Microsoft Unveils Windows Phone 8

Discussion in 'hardware' started by ronjor, Oct 29, 2012.

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  1. ronjor

    ronjor Global Moderator

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    https://www.microsoft.com/en-us/news/Press/2012/Oct12/10-29WindowsPhone8PR.aspx
     
  2. Bill_Bright

    Bill_Bright Registered Member

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    Did you note the prices of those phones? The cheapest is like $550! o_O
     
  3. Noob

    Noob Registered Member

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    Tiles in a phone. o_O
    Now Microsoft is all about colorful tiles . . .
     
  4. Bill_Bright

    Bill_Bright Registered Member

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    I think that has been the going trend for a bit. Tiles - buttons - same difference.
     
  5. Wild Hunter

    Wild Hunter Former Poster

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    Stunning phones and OS. So many nice new features.
     
  6. Bill_Bright

    Bill_Bright Registered Member

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    Yeah, but can you make a phone call with them? ;)
     
  7. funkydude

    funkydude Registered Member

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    Well you can make Skype calls, and I do those more often than phone calls :D
     
  8. JRViejo

    JRViejo Global Moderator

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  9. Wild Hunter

    Wild Hunter Former Poster

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    Sorry but that accusation is totally bull crap. Doesn't even deserve media attention.
     
  10. Fox Mulder

    Fox Mulder Registered Member

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    Microsoft seems to be hitting all the right buttons recently.
     
  11. Noob

    Noob Registered Member

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    I prefer icons over the colorful tiles. :D
     
  12. Wild Hunter

    Wild Hunter Former Poster

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    I agree, despite minor complaints from some old-fashioned nerds, cultists and cheerleaders of other companies. :D
     
  13. Noob

    Noob Registered Member

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    People like me? Hahahaha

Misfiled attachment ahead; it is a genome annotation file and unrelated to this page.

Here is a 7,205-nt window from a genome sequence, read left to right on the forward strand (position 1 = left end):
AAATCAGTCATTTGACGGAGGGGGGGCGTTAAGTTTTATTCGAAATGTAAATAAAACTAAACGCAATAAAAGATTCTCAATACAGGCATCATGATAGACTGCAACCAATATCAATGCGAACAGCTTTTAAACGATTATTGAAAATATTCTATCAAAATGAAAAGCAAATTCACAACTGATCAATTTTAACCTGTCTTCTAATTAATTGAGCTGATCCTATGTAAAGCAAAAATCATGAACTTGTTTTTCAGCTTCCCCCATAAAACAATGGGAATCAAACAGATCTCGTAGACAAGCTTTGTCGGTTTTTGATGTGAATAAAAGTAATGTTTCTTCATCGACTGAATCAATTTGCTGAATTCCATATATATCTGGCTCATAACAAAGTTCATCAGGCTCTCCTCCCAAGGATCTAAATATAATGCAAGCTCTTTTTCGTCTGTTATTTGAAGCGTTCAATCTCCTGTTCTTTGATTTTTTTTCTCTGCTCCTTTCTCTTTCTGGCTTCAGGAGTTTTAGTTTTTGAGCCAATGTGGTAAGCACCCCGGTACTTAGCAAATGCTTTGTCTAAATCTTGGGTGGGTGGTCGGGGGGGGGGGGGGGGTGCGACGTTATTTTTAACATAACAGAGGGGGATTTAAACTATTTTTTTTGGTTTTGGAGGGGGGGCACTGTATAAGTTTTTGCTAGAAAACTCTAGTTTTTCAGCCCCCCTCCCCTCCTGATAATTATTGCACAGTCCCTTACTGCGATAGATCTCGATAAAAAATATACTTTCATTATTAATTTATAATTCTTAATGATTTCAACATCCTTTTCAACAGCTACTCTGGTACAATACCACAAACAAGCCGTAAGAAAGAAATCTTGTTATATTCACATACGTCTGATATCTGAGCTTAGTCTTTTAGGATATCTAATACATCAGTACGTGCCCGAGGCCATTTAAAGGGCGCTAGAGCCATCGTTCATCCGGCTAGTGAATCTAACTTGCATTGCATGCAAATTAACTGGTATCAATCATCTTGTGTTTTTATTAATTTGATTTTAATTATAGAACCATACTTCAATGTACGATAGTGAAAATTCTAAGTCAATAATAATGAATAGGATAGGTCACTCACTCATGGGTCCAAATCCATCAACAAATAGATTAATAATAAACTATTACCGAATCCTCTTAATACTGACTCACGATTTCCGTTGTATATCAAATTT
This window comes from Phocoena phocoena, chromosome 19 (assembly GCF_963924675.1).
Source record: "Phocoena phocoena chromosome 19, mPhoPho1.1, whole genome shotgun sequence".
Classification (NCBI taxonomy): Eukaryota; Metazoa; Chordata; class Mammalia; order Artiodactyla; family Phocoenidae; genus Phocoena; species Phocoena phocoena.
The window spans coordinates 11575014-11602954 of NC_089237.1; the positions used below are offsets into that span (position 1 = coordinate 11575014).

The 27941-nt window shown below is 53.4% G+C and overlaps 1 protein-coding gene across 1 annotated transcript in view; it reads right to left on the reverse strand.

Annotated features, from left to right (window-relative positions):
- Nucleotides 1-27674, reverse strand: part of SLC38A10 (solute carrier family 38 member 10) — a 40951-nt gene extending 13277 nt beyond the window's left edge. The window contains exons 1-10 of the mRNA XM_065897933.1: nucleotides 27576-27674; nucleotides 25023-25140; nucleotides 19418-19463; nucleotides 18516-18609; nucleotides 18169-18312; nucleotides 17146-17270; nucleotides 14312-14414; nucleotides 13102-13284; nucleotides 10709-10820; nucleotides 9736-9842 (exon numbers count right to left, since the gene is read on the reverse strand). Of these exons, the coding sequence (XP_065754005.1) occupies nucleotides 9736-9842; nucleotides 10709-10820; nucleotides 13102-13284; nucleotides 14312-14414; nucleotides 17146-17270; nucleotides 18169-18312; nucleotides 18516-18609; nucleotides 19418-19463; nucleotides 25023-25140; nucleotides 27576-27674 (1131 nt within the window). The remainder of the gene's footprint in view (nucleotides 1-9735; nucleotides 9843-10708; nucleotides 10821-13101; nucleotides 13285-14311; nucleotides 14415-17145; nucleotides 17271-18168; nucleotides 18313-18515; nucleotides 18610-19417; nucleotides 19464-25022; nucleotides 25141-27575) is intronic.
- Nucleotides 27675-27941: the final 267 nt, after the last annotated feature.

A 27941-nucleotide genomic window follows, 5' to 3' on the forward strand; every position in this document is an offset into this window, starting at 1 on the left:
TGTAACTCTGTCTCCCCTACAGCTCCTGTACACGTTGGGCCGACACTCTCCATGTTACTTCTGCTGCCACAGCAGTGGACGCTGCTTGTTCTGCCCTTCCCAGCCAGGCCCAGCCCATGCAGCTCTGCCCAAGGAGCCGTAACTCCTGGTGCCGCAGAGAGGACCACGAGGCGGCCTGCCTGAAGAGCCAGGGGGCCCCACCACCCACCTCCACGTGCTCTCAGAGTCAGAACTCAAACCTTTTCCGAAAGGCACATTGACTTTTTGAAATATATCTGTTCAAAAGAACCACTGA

14. Bill_Bright

    Bill_Bright Registered Member

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    Not recently, but beginning in 2004 when MS bought Giant Anti-spyware (at the time, a leading anti-spyware program) re-branded it to Windows Defender and gave it away for free.

    But it was because of the all the constant bashing by those biased "old-fashioned nerds, cultists and cheerleaders of other companies" - many of whom called themselves "professional journalists" - that continues to fuel the MS bashing. This in spite of the fact it was the badguys, and the anti-malware industry's failure to contain malware who put us in this security situation we are in today, not Microsoft.

    These constant bashings, biases, and misinformation is why there are STILL so many Internet Explorer haters - even though for the past 3 years (since the release of Internet Explorer 8 ) IE has continually been rated the most secure browser out there while FF and Chrome continue to rack up the most newly discovered vulnerabilities. That's not me saying that, but the Department of Homeland Security's US-CERT Cyber Security Bulletin Vulnerability Summaries (which I recommend all concerned with security subscribe to). And Windows 7 is, by far, the most secure OS yet.

    NO DOUBT, Microsoft's strong-armed marketing tactics of the past has hurt its image, but the fact remains, Microsoft makes quality and secure software.
     
  15. Fox Mulder

    Fox Mulder Registered Member

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    I would use Internet Explorer if there was a NoScript-equivalent for it.
     
  16. funkydude

    funkydude Registered Member

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    IE has NoScript functionality built in, it also has ad/tracking blocking built in, as well as anti malware/phishing built in... Come to think of it, the only thing they really need to build in now is HTTPS Everywhere!
     
  17. Bill_Bright

    Bill_Bright Registered Member

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    Then start using it! As funkydude noted,
    Well, it does not really have anti-malware built in - but the rest is true.

    That said, the noscript issue is really a non-issue. If it really were a problem, the nearly 1/2 billion IE users would be infected as the vast majority never change the defaults. So that was just more marketing fluff and scare tactics by alternative browser fanatics, MS/IE bashers, and the biased IT media.
     
  18. Fox Mulder

    Fox Mulder Registered Member

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    It's true that you could surf the web without NoScript and be perfectly fine. However, script-based attacks are a delivery vector for malware and I'd like to be protected against them. Plus -- and this is the biggest issue -- scripts annoy me to no end. There's nothing more annoying than loading up a page and being caught in a deluge of Web 2.0. So NoScript is very often a matter of convenience for me.